(2015/Universal Blu-ray 3D w/Blu-ray 2D and DVD)/Ice
(1984/MGM/UA/Warner Archive Blu-ray)/Mysterious
Island: Encore Edition
(1961/Sony/Columbia/Twilight Time Limited Edition
Picture: B Picture: B/B & C/B/B/C Sound: B-/B &
B-/B-/B-/C+ Extras: C-/C/C-/B-/D Films: C/C/C/B-/C-
Blu-ray is now only available from our friends at Twilight Time, is
limited to only 3,000 copies and can be ordered while supplies last,
while the Ice
Blu-ray is now only available from Warner Bros. through their Warner
Archive series. All can be ordered from the links below.
latest round of genre releases have big casts in common, but you'll
notice that the actors in the newer productions get lost in the bad
writing and digital effects, while in the older films, they manage to
get (without deep character study or big chunks of time) their own
Earle Haley's Criminal
(2015) has the actor co-starring and co-producing a film where he
tries out handling things behind the camera and though consistent, is
badly laid out, we've seen this all before and even with Michael Pitt
showing up and the attempt to push Dan Stevens (of Downton
to the fore in this too-Tarantino-for-its-own-good crime film, they
can't take it anywhere new.
steals more than a few scenes when he does show up and Travolta does
show up, but nowhere nearly enough to sit through this one. Dialogue
is also forgettable and the ending contrived. Still, Haley can
direct just enough that he should try again, but he'll need a much
better script. None of the characters really get developed either,
so things blur too much.
Scenes and a Travolta/Haley interview clip are the only extras.
(2015) is a film that cannot decide whether it is a drama, action
film, comedy, adventure or what it wants to be, but the script
borrows from some of the 1996 IMAX film of the same name covering a
1996 climb that did not go a planned and manages to dull the story
down. It also does this to real life people played by the likes of
Jason Clarke, John Hawkes, Jake Gyllenhaal, Josh Brolin, Emily
Watson, Sam Worthington, Keira Knightley, Robin Wright and some other
actors, all of whom deserve better.
the waste of actors is as problematic as the waste of story and
again, the characters (based on real people here) become a tired blur
and I was very disappointed overall at the lack of energy, dullness
and the actors did try but they could not overcome something tougher
than the title mountain... An overall very bad production with
hardly any energy. This version is the Blu-ray 3D release with
Blu-ray 2D and DVD, but everything eventually is cardboard-flat 1D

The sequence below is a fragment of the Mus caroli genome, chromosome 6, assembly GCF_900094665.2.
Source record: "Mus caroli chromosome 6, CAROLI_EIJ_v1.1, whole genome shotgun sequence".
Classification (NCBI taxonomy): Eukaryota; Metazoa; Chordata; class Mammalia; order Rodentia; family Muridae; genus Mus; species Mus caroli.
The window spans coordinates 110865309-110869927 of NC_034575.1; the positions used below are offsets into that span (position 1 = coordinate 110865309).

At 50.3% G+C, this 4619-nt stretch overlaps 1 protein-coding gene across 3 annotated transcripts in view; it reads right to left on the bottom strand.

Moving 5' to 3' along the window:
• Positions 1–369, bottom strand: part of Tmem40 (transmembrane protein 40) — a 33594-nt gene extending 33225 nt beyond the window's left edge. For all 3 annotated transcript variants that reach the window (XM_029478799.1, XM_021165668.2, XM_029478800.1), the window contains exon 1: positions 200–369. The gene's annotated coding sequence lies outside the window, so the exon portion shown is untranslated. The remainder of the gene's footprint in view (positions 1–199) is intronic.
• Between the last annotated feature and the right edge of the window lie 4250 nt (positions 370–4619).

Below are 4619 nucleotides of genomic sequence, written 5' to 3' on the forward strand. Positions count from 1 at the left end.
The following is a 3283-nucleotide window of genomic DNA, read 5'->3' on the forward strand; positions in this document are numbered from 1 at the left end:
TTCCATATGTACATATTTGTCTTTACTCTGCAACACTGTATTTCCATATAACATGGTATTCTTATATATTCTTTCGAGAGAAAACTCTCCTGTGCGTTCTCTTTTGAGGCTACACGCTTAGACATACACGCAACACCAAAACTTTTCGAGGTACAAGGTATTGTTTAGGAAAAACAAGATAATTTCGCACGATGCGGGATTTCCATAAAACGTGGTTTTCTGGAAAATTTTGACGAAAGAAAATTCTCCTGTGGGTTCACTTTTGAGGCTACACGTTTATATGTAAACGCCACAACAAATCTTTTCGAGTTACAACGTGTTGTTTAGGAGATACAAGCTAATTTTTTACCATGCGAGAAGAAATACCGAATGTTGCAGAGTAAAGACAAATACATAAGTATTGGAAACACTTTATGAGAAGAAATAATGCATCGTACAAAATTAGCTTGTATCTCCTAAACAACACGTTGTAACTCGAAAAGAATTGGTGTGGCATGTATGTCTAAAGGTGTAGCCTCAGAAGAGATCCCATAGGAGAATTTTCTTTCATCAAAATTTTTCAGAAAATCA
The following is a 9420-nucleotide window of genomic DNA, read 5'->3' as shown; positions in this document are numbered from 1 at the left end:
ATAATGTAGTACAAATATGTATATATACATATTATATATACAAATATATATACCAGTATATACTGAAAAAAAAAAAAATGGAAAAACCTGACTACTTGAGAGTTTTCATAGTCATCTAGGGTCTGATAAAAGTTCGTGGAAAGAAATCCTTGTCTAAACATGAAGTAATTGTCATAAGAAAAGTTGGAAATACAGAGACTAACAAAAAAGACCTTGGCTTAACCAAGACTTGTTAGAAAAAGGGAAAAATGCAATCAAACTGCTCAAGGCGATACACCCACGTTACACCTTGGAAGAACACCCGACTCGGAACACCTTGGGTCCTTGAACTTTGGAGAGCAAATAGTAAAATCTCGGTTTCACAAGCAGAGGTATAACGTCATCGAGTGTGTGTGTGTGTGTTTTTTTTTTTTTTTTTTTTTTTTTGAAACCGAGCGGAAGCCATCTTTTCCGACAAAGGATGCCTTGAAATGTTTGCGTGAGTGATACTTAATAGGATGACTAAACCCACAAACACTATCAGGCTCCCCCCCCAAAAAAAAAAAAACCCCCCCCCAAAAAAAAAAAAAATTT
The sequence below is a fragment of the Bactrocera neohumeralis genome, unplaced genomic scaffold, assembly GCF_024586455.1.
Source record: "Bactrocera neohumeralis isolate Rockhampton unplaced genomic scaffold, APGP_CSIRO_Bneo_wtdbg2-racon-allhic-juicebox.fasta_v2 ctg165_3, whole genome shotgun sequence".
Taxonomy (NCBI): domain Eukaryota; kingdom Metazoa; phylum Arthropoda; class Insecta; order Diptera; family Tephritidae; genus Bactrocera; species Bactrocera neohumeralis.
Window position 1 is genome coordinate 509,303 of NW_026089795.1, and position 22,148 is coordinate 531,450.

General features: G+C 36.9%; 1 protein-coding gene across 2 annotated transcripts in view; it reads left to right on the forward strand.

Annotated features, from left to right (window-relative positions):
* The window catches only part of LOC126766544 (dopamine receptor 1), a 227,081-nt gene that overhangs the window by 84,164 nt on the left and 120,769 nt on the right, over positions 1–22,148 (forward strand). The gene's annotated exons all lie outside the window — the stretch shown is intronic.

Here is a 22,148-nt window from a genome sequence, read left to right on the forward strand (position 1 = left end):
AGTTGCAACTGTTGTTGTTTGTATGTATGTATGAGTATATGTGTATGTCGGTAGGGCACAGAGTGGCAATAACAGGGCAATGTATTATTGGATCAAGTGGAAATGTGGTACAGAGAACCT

and we ain't talking about that boring boy band either. Skip it
unless you must see it for some reason.
Copy, a feature length audio commentary track, two making of
featurettes and two more Blu-ray-exclusive featurettes are the
(1984) has a very bad critical reputation, yet never necessarily
makes any worst 10 lists I have seen, but now, it also has a cult
following. Made by MGM/UA before the company was split in two,
Warner landed up with it as one of the last MGM films before the
current MGM was split off and eventually became a production company
when bankruptcy killed them as a studio after some rough decades.
This spoofy space opera was issued by the studio the same year as
Peter Hyams' 2010,
an unnecessary sequel to Kubrick's 2001,
but both films bombed (MGM though 2010
would be a smash it and it was not).
before it, it looks good, but is hardly ever really funny and
sometimes really bad, but MGM/UA would try one more time with Mel
which disappointed at the time only to become a belated hit. This
film did not, but casting including the late Robert Urich, Mary
Crosby (both TV stars from Vegas
respectively from a time you could NOT work in both mediums
successfully without being penalized for being on TV), Angelica
Huston, Michael D. Roberts, Jack Matuszak and Ron Perlman (looking
like a cousin of John Oates) make for a good cast and that helps.
More surprising, they get more character development and
individuality than their many serious sci-fi counterparts, especially
the more serious ones that land up being dull.
Broughton's score is also a plus, but the script is still dumb, even
with politically incorrect parts we might not see today. Bruce
Valanch also shows up as a gay character with mixed results.
Production design is a plus, the film borrows from every major sci-fi
film it can (2001,
TV hits Space
Of Star Command,
and literally, the original Rollerball
(that is the death sport everyone is watching on TV, a United Artists
film) and Logan's
(recycling interior and exterior footage of the Dome City (in
admittedly great shape) from that MGM hit) and the robots and
costumes are just so wacky (like the 1980 Flash
et al) that the film has actually aged better than anyone could have
imagined at the time.
Archive has issued this in a pretty basic Blu-ray with a surprisingly
strong transfer that will surprise many. A theatrical trailer is the
only extra, but a making of featurette would have been nice. See
Island: Encore Edition
(1961) is a well-done version of a later Captain Nemo tale that
rightly has a loyal following and after being issued as a limited
edition-only Blu-ray years ago that quickly went out of print,
Sony/Columbia has collected enough new extras that they allowed
Twilight Time to issue an upgraded limited edition Blu-ray worth your
time and worthy of the film.
group of people escaping the Civil War on a ship that lands up
wrecking on what seems like a beautiful island, until weird things